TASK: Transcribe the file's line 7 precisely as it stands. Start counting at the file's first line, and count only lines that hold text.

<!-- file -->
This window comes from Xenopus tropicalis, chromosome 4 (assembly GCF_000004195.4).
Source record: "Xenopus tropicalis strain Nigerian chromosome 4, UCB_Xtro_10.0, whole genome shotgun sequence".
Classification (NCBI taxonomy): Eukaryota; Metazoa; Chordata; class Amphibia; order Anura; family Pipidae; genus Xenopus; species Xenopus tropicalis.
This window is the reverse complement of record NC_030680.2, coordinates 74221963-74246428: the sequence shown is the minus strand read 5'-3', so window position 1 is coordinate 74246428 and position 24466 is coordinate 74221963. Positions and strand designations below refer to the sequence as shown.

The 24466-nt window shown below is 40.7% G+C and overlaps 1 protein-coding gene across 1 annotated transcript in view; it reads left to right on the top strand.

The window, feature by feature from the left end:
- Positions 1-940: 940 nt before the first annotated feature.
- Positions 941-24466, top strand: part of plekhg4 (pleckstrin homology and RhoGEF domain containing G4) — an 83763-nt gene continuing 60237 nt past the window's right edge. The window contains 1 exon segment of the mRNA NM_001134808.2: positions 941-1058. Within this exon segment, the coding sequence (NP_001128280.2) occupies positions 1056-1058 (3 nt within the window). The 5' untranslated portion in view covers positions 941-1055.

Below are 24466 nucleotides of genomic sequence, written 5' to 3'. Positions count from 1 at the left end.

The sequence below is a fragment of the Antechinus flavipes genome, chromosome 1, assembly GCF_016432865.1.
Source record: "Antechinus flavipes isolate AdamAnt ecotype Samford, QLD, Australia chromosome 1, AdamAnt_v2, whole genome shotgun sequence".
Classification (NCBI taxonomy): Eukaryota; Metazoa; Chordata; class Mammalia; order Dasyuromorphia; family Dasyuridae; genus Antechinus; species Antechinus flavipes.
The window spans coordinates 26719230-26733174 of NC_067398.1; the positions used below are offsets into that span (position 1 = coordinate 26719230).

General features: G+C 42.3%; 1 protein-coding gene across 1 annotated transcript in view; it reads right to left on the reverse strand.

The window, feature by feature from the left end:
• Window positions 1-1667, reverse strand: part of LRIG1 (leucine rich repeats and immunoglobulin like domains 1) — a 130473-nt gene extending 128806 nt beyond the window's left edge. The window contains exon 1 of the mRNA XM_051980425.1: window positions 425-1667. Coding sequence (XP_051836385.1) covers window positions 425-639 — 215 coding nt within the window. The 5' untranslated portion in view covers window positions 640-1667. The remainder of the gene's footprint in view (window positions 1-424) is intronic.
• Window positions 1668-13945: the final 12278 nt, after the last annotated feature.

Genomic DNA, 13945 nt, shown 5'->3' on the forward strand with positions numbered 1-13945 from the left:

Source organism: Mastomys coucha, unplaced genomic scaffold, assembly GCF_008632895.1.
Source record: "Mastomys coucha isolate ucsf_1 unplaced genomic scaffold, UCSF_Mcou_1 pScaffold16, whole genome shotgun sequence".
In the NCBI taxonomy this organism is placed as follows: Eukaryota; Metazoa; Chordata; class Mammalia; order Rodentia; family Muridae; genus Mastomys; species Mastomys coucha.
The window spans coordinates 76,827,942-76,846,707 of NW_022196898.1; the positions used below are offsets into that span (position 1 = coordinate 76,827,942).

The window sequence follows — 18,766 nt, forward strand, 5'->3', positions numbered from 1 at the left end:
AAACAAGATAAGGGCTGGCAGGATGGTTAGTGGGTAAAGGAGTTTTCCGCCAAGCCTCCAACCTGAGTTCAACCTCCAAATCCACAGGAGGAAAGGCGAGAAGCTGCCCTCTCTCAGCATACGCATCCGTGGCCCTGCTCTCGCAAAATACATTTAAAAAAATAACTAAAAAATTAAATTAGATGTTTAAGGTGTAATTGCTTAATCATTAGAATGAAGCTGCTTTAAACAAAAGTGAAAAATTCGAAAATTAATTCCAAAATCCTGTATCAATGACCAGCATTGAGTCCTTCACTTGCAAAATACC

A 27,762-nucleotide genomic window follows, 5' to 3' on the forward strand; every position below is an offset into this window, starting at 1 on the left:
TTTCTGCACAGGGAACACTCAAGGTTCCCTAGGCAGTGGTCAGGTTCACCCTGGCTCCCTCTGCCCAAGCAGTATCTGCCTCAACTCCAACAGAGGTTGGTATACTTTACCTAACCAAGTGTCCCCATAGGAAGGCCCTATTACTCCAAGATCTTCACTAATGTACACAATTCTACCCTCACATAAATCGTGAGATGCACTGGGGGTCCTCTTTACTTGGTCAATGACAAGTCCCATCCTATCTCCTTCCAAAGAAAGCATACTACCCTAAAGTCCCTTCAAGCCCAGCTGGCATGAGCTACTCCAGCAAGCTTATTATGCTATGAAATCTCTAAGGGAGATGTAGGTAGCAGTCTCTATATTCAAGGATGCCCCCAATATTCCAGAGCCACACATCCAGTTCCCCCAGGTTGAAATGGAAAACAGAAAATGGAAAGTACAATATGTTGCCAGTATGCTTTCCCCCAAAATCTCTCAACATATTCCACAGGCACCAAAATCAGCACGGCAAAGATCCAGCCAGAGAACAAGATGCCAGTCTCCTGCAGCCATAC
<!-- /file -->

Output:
- Positions 1-940: 940 nt before the first annotated feature.